The book starts with a chapter on mindfulness in the practice of medicine and then a chapter on the related concept of “Attending” which describes our human ability to attend to a limited number of stimuli at once, leading to inattentional blindness (which none of us are immune to), and why this contributes to the challenges of medical diagnosis and management as well as why it may be so hard for us to recognize the experience of the patient at times. Even for people who are highly empathic, there’s still a risk of losing sight of the other person’s perspective when you’re lost in clinical reasoning, etc. He then further expands the discussion to the topic of uncertainty, and how we in medicine are certainty junkies, which brings with it a risk for crowding out curiosity. And that has negative implications.
Palliative care clinicians will especially appreciate his reflections on the concept of “presence” or “bonded resonance” in which two people are in touch and in tune with each other. Quoting philosopher Ralph Harper, he talks about the important role of presence in “boundary situations,” times of vulnerability and uncertainty. Philosophers and scientists alike have explored this resonance, and he describes two seemingly competing, but perhaps complementary, theories for how this happens. The first is “theory of mind,” where it’s thought that we theorize what might be going on in other’s minds, and might occasionally verify in communication if we understand their thoughts and feelings. The other theory is “embodied simulation” which posits that we “relive in our own bodies and minds the actions and presumed intentions of the other. He states that the current body of research comes to an intuitive conclusion: our cognitive and emotional lives are shared psychologically and neurobiologically, and boundaries between those sharing in presence are blurred.
This is a wonderment, and it reframes the feeling of dread that often goes along with breaking bad news. Yes, it's the information that makes the patient cry. It's information that the physician shares from his or her own mind to the patient's, who reciprocates with sharing emotion back to the physician. Although the physician has not "caused" the bad news, perhaps the feeling of responsibility for the patient's emotions stems from the blurring of boundaries?
I eagerly read the chapters on “Responding to Suffering” and “The Shaky State of Compassion” and agree with his supposition that while training in empathy is important, it only goes so far and there’s a real risk of emotional contagion- taking on the patient’s distress. Describing research about compassion, he describes “exquisite empathy” or compassionate action that may relieve the patient’s suffering and in concert, release the emotional tension that the clinician experiences. (I would include plans that come about after careful goals of care discussions as "compassionate actions", and even the process itself, that involves a lot of sitting with patients and grappling.) The good news is that there is growing data that compassion can be cultivated through practices such as loving-kindness meditation.
The book closes with chapters on resiliency in both the individual clinician and in the healthcare system with compassionate suggestions for his colleagues that don’t aim to “fix” the problems of our broken healthcare system, but do aim to help us build capacity to respond to it. Everything he writes about complements, integrates with, and bolsters important communication skills commonly taught by palliative care clinicians.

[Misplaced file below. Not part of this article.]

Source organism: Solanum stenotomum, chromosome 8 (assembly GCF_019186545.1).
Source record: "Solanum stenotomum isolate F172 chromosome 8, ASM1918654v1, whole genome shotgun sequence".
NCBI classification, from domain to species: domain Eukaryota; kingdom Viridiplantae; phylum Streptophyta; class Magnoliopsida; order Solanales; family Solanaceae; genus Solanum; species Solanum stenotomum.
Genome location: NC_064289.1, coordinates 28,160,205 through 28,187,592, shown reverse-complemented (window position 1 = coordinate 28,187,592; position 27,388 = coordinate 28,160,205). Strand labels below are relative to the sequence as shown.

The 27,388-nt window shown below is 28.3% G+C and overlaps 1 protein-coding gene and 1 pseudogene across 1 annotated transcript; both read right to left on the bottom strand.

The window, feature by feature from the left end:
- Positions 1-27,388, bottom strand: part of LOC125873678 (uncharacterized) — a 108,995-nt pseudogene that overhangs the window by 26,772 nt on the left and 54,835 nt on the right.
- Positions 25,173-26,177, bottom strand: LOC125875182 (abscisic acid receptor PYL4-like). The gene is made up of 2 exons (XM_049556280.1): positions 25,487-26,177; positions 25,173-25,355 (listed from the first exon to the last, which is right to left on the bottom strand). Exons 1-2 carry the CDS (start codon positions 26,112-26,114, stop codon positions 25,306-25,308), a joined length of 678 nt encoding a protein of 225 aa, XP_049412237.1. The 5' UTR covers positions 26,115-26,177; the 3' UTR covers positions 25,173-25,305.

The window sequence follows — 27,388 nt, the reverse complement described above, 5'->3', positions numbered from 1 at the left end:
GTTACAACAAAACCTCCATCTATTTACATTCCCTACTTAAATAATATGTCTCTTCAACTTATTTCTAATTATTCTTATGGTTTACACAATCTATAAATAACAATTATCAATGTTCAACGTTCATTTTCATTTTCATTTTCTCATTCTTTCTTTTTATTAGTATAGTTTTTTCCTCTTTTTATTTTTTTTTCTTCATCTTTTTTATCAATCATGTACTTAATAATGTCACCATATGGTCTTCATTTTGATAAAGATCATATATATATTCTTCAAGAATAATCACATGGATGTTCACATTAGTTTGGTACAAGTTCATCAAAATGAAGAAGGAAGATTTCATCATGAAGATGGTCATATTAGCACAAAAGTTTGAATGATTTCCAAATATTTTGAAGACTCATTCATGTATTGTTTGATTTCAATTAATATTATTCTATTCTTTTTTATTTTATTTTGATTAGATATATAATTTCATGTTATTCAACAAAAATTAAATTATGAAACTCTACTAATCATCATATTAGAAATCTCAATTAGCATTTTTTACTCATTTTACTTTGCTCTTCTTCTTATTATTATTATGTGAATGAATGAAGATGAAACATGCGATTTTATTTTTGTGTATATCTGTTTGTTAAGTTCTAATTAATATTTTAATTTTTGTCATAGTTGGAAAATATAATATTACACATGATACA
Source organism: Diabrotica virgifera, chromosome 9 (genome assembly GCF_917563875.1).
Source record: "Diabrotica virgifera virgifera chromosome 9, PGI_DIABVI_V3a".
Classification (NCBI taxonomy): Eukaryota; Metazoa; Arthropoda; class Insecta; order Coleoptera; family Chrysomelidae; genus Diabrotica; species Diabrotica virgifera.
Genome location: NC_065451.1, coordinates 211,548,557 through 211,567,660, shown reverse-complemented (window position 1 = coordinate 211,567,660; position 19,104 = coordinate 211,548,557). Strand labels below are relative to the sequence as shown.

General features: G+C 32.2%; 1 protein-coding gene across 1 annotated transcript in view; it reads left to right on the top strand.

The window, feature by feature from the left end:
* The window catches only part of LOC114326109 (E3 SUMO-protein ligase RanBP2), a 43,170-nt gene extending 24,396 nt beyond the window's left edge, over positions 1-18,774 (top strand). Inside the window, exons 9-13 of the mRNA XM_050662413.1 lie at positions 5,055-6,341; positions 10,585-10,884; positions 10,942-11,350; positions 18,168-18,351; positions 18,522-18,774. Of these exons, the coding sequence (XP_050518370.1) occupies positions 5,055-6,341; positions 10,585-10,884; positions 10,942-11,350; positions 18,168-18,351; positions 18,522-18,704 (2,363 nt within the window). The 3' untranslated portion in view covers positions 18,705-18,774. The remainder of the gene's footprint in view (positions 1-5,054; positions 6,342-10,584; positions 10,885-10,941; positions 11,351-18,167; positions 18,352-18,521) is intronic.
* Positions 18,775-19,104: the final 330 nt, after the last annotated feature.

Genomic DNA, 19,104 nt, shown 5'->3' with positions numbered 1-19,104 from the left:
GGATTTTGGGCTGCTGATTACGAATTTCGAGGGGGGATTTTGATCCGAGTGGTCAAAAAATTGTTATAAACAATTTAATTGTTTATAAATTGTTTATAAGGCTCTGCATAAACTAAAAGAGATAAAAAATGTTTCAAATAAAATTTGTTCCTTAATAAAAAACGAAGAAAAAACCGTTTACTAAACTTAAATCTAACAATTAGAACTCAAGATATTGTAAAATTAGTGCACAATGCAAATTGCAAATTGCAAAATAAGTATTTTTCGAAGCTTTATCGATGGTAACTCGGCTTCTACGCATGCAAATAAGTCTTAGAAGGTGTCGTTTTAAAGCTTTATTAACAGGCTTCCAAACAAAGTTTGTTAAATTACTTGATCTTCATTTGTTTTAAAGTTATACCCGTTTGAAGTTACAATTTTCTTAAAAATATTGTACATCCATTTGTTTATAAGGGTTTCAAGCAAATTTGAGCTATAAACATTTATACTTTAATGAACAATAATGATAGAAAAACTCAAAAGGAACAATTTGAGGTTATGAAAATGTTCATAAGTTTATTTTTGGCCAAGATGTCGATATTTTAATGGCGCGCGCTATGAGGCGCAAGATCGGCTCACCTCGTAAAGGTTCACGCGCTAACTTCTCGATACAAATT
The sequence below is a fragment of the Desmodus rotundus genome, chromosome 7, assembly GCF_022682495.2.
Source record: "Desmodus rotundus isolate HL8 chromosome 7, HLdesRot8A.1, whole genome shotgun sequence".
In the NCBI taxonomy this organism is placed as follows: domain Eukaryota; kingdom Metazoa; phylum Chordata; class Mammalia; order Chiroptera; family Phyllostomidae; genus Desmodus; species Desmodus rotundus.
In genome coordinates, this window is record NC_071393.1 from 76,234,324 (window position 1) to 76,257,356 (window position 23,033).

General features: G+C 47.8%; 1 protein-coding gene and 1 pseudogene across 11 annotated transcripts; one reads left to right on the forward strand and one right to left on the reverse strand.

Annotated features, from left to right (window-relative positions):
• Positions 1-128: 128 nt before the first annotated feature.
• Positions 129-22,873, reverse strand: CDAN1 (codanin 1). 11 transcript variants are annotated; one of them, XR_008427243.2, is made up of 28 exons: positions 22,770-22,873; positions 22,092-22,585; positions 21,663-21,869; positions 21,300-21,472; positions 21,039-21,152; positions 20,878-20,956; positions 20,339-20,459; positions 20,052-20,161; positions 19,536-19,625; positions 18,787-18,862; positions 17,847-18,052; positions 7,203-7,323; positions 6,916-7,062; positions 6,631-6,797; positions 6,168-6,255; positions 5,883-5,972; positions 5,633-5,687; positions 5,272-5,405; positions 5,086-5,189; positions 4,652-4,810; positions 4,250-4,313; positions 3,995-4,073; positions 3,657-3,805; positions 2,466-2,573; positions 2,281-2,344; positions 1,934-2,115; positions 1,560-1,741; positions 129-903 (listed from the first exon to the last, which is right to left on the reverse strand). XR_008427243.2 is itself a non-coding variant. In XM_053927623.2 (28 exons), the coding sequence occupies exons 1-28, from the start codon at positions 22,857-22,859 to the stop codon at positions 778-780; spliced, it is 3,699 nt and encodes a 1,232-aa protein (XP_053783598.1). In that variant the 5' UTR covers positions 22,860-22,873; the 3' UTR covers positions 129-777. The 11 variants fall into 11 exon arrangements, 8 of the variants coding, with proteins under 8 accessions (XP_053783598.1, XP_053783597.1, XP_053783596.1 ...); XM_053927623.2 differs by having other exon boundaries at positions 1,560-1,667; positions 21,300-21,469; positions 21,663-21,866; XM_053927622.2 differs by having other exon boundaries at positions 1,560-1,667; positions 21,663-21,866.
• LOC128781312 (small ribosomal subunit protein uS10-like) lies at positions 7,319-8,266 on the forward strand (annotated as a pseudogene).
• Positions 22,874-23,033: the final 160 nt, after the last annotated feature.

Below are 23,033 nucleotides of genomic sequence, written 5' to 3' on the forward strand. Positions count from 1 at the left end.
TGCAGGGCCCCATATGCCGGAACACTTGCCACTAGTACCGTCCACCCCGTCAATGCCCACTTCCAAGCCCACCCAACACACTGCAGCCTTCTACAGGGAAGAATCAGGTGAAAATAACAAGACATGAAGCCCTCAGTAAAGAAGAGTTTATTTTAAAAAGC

You’ll have to read the book to see some of his suggestions, but I’ll leave this review on a personal note. I personally am not immune to burnout and anxiety, as well as occasional dysthymia and rarely, depression. I remember when I was just starting, our team’s chaplain asked me to notice my breathing in the middle of a visit with a very anxious man who was in pain as well. To my surprise, I was holding my breath, perhaps an embodied simulation of what I witnessed. I think of the multitude of simulations we process each day, with patients, their families…and with colleagues, and this is a timely book for our field and for medicine in general.
I think this book offers a framework to consider how we might become more resilient, yet I recognize that someone out there might be reading this right now in the midst of a personal crisis. If that's the case, I could imagine that hope might not come as easily as you would want.
So, I have one last heartfelt note for everyone, but especially for my physician colleagues. It comes from the experience in the past couple of years of losing a physician colleague to suicide.
Recent research indicates that burnout in HPM physicians is something we should pay attention to carefully. It's an issue in medicine more broadly. Physicians have higher rates of burnout, depressive symptoms, and suicide risk than the general population. An estimated 300–400 physicians die by suicide in the U.S. per year. Don't wait until a crisis point, it's ok to think of it as a quality of life issue! Seek help if you are suffering. You may feel shame, but that's part of having depression and not because of who you are.
There are likely resources available to you locally at your own institution or in your community. If you are in crisis, you can also call the National Suicide Prevention Lifeline at 1-800-273-8255. There is no shame at all in reaching out- we need you in this world.
I'll leave everyone with a loving-kindness meditation:
May you be filled with loving kindness...
May you be held in loving kindness...
May you feel my love now...
May you accept yourself just as you are...
May you be happy...
May you know the natural joy of being alive...
Dr. Lyle Fettig is an Assistant Professor of Clinical Medicine in the Department of Medicine/Division of General Internal Medicine and Geriatrics. Dr. Fettig directs the IUSM Palliative Medicine Fellowship and works clinically with the Eskenazi Health Palliative Care Program.
Wednesday, March 1, 2017 by Lyle Fettig ·